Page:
I just finished reading former FBI agent and often-Hollywood consultant John Douglas' new book "Law & Disorder." For reasons that are not relevant to go into here, Douglas was one of my favorite authors in junior high and high school, when I was going through a major true crime and forensic analysis phase when it came to media. His criminal profiles always echoed in my ears when I would watch crime shows, and I would shake my head at the writers for taking too many liberties, crossing too many jurisdictions, cutting too many corners-- I still do. But in his new book, Douglas focuses heavily on the death penalty, why he feels it should be not only instituted in every state but also carried out accordingly, as well as when and where it has both succeeded and failed in high profile cases. I feel pretty strongly that Douglas would think Joe Carroll (James Purefoy) should have received the death penalty. If not for the initial murders of the co-eds he killed almost a decade ago on FOX's The Following, then at least for his recent prison escape and orchestration of the kidnapping of his own son. He still would have found fans, because his case was high profile enough to be splashed all over the news, but he wouldn't have been able to inspire the kinds of acts his followers have carried out on his behalf. It's kind of a wonder why he wasn't re-sentenced, this time with the death penalty, when they caught him after that recent escape.
But it was no wonder why he has mastered pulling so many strings while sitting behind prison walls. The FBI has always been a couple of steps behind Carroll in his plan, even when Hardy (Kevin Bacon) stormed the farmhouse and came thisclose to taking Joey (Kyle Catlett) home. But in "Let Me Go," it really became apparent just how far behind Carroll everyone else is. Claire (Natalie Zea) point-blank asked Parker (Annie Parisse) how many followers Carroll had amassed, and she couldn't even answer; she had no idea. So while Claire can give a really detailed description of Charlie (Tom Lipinski), right down to the fact that he served in the armed forces, she has only heard of Roderick in passing. He's a type, a mystical figure, right now. There is no solid way to get to him, no indication that Charlie has ever even truly met him in person. Emma (Valorie Curry) is suddenly the least of their problems, even though she still has Joey.
Carroll could even get to his current prison warden's family, having a not-quite follower kidnap her and hold her in a cage until it was assured Carroll got the transfer he requested. It was a little ridiculous to see his lawyer build a case for a transfer around the fact that Hardy broke a couple of his fingers upon a visit a few weeks earlier. For one thing, the visit was after an escape and Hardy wasn't even acting as a member of law enforcement. For another, it's a known fact that prison guards institute way harsher beatings on their new inmates in order to show them who's king in that not-quite castle. Don't believe me? Just ask Damien Echols. Or at least read the chapters about him in Douglas' new book.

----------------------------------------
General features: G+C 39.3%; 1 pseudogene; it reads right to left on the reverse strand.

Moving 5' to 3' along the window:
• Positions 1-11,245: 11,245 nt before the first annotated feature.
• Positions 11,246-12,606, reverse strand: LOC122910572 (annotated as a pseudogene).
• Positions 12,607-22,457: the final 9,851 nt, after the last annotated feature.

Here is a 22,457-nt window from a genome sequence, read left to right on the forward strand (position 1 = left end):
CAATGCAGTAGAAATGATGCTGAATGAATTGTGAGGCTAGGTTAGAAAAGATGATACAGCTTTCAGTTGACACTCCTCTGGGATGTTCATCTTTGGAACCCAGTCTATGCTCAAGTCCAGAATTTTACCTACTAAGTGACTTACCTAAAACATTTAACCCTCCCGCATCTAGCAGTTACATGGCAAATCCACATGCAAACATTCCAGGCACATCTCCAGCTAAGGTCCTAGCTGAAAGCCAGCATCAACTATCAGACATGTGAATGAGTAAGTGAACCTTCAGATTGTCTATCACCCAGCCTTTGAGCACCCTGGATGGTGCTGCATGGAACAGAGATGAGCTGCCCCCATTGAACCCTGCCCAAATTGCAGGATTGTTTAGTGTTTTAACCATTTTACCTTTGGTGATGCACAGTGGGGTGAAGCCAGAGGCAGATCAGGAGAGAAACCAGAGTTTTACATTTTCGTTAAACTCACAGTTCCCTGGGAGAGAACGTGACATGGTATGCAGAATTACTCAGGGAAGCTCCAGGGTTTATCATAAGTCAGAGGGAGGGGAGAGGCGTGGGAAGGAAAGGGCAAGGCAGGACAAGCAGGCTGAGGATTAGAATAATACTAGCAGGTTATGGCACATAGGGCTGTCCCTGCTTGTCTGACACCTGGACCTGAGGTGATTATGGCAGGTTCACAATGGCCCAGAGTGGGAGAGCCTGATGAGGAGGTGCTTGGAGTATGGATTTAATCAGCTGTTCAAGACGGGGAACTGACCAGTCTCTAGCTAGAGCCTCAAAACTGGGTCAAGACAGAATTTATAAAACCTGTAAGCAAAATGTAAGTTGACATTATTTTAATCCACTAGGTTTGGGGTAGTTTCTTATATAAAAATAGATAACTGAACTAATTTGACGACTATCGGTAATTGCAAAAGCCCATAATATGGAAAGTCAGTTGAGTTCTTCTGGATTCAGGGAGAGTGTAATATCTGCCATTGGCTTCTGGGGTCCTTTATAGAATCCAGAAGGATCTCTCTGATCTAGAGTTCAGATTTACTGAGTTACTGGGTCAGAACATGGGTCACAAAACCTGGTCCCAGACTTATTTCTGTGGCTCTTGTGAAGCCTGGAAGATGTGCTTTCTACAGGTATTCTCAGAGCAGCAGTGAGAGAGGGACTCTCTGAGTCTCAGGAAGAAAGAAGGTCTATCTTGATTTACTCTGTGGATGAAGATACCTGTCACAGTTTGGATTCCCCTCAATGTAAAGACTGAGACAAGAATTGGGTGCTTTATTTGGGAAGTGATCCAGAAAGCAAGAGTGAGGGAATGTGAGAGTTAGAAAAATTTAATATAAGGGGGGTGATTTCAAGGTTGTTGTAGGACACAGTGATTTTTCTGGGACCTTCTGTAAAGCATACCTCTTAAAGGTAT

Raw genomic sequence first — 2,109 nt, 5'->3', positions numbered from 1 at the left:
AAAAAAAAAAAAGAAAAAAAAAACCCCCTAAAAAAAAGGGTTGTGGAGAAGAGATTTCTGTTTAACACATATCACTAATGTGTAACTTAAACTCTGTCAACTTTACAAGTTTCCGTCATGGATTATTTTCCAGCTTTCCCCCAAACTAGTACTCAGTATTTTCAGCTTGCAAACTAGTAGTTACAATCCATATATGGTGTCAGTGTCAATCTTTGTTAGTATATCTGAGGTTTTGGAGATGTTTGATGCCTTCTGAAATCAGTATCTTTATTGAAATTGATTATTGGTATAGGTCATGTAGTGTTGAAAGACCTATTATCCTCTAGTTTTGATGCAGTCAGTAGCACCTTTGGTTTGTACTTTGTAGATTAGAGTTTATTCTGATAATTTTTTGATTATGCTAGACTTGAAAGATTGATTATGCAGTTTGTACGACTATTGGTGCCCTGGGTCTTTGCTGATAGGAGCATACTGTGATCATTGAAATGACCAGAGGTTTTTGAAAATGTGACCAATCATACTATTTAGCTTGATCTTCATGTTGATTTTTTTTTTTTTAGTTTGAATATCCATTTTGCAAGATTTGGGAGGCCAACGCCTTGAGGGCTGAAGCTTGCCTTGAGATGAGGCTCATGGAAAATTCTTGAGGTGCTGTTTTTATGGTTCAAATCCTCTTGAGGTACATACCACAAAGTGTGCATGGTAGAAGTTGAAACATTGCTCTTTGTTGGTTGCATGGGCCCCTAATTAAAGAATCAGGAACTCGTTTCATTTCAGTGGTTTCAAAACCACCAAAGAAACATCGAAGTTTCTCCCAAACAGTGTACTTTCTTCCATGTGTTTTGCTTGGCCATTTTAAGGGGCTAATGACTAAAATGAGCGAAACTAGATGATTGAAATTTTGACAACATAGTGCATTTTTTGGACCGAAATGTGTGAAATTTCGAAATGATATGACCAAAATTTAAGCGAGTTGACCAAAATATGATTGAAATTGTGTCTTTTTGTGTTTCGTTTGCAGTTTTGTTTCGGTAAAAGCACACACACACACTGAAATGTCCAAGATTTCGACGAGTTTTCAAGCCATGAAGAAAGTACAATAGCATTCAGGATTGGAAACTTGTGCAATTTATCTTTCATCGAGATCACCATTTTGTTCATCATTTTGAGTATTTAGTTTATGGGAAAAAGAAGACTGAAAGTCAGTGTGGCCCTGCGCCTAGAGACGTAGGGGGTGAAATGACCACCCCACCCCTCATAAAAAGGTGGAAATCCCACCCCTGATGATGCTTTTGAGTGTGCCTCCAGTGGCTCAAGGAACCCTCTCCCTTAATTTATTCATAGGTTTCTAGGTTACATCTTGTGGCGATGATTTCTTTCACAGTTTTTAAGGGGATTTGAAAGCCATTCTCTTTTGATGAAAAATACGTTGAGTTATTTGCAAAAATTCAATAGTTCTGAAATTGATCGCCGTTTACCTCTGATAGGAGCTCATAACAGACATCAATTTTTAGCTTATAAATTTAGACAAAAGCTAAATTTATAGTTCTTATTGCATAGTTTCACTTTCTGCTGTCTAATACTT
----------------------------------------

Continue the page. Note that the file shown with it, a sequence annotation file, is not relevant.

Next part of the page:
Now Hardy is deputized, though, once again an official member of the FBI team tasked with finding Joey and all of Carroll's followers. And now, Parker actually gave him permission to hurt one such follower in order to get answers. They say you can never get too comfortable with the characters on this show because any one of them can go at any time, and while usually they go by way of gunshot or knife wound, Parker may just go by way being taken off the case. As much as these guys (especially this particular sniveling little half-wit followers, not worthy of Carroll's attention) might deserve to be inflicted with half the pain that they have caused, the FBI still has to play by the rules.
In this case, though, breaking the rules lead them to saving a victim-- just not the one they had been looking for this whole time.
From the minute Mike (Shawn Ashmore) found out that the warden had a college aged daughter, suddenly it made sense why he caved to Carroll's lawyer so quickly-- and who that seemingly unrelated girl in the crazy man's cage was. At first he was made out to be just a run of the mill psycho who was lending himself to Carroll's cause even without believing in it (the way he sneered at Emma said as much and made me wonder if he was being paid). The girl in the cage, at first glance, seemed to be his own personal project. But Mike's discovery made the pieces click into place for me long before the episode actually connected the dots. She wasn't just another random like Megan (Thankfully! It's too early for this show to start repeating character tropes!), and she wasn't a trap for Joey to shove him into the cage. She was a part of this, in a very important way.